Monday, April 9, 2007

Picking a Winner Isn’t Easy

It’s hard to come up with the name to put on the plaque of the Most Insensitive Retail Employer award. Should it be RadioShack for sending out 400 termination notices by e-mail? Or should Circuit City cop the trophy for chopping 3,400 mostly store-level workers because they earned too much and could be replaced by lower-priced personnel?

There are other contenders, but those two are the clear front-runners. Why? Because they have chosen to do things the “new” way. They broke with tradition, and in so doing they have opened our eyes to retailing, nay, all business, practices of the 21st century.

I’m often accused of being a bleedin’ heart liberal, especially when it comes to labor issues. But the reality is, many companies must downsize to survive and there is no easy way to accomplish that onerous task. We’ve downsized at our parent company in the last year (thankfully, not at Chain Store Age). I can tell you from personal observation that “gut-wrenching” doesn’t come close to describing the pain everyone in our organization experienced.

As business changes, the old ways of doing things evolve as well. Sure it was seemingly heartless for RadioShack to send out e-mail termination notices. But those e-mails were not the first notices those affected received. The whole company had been made aware of the pending reductions and how they would be communicated. It looked bad to outsiders, and probably insiders as well, but the layoff notices were not blindsided actions.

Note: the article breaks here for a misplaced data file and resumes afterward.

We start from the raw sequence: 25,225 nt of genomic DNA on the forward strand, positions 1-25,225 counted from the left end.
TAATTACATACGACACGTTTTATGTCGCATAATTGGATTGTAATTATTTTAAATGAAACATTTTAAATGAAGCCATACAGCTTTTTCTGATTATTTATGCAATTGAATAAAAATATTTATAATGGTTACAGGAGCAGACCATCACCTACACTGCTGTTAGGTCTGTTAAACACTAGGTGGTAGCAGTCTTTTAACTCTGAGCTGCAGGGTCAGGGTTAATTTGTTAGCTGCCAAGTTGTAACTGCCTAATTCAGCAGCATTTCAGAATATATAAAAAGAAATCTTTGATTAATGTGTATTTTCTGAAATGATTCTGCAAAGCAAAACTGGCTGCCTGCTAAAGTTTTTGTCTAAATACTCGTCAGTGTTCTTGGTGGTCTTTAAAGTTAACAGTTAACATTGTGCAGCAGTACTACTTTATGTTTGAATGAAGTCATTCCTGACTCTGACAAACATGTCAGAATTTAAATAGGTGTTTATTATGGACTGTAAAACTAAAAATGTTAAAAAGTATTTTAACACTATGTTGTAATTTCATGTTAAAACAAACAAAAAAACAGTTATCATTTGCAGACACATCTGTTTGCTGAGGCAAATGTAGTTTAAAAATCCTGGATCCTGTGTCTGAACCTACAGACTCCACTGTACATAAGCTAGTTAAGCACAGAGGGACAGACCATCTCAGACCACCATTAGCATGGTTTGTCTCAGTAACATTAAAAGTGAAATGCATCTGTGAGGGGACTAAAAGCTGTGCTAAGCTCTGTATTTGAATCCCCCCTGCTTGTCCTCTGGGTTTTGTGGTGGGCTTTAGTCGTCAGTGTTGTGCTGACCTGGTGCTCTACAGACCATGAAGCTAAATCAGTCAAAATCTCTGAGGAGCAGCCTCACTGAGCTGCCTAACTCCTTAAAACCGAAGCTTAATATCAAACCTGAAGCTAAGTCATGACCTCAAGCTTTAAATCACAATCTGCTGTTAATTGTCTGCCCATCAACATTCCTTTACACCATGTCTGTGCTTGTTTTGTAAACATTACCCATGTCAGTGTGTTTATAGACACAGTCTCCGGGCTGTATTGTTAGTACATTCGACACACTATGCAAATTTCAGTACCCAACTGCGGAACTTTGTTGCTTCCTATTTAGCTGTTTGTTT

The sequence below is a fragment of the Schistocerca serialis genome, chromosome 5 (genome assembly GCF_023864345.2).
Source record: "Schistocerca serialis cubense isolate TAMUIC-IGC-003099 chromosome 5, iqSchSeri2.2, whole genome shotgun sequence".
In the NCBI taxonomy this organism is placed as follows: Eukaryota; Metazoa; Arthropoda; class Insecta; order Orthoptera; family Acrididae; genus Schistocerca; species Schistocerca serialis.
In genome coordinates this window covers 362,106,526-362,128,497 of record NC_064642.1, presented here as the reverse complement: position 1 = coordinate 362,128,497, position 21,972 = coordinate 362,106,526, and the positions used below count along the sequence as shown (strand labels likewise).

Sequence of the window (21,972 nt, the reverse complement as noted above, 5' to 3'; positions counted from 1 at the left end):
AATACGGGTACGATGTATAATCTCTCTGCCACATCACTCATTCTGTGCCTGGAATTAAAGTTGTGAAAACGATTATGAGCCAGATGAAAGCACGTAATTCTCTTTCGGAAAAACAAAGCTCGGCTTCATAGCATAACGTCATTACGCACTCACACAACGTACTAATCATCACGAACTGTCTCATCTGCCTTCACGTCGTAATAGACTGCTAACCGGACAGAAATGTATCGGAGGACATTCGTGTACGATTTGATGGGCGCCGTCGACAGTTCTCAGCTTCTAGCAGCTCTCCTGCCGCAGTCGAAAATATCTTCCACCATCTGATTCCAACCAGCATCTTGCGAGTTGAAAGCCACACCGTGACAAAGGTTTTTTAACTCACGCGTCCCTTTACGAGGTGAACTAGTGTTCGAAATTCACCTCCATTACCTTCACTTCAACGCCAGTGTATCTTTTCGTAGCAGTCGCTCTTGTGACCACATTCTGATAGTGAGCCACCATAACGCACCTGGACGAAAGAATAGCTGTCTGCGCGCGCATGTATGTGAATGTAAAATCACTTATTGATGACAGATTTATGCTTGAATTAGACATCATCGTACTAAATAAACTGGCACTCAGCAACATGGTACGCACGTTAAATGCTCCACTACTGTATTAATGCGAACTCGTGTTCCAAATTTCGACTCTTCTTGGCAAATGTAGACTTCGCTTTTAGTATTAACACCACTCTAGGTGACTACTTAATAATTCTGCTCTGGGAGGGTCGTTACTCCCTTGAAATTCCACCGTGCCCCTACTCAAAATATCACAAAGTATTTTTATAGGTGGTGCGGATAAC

Circuit City, on the other hand, has a lot of explaining to do, and it is likely to do so in a courtroom as several fired workers are alleging age discrimination. Since Circuit City fired workers with above-average seniority who were making the most money, it stands to reason that those affected would be mostly older workers.

One of the arguments circulating in news stories about the Circuit City move is the impact less-experienced sales associates might have on the company’s revenue potential and customer service. Too early to tell, but I’m not one who subscribes to the theory that new, younger staffers will lack product knowledge. The young, after all, are generally more tech-savvy than their older counterparts, so there shouldn’t be any loss there, though they might lack the selling skills that come only from experience.

More telling might be Circuit City’s ability to attract talented personnel; why would anyone feel comfortable working for a company that publicly has demonstrated a disdain for their capacity to earn a decent wage? Why would anyone choose to work long-term for a company that publicly has turned its back on loyalty?

Labor strife is all around us in retail. Supermarket unions are threatening to strike again in Southern California. Wal-Mart acknowledges it monitors employee e-mails and phone usage, a perfectly legal practice that many companies employ. Wal-Mart is accused of being unfair to women, yet the National Association for Female Executives (NAFE) named Wal-Mart Stores one of the “2007 Top 35 Companies for Executive Women." NAFE selected the company for its programs and initiatives designed to support female participation and leadership in the workplace. Even Costco, that paradigm of good worker relations, is being sued for allegedly discriminating against women when promotions are considered.

No, it is not easy picking a winner of the Most Insensitive Retail Employer award. Applications NOT cheerfully accepted.

—Murray Forseter

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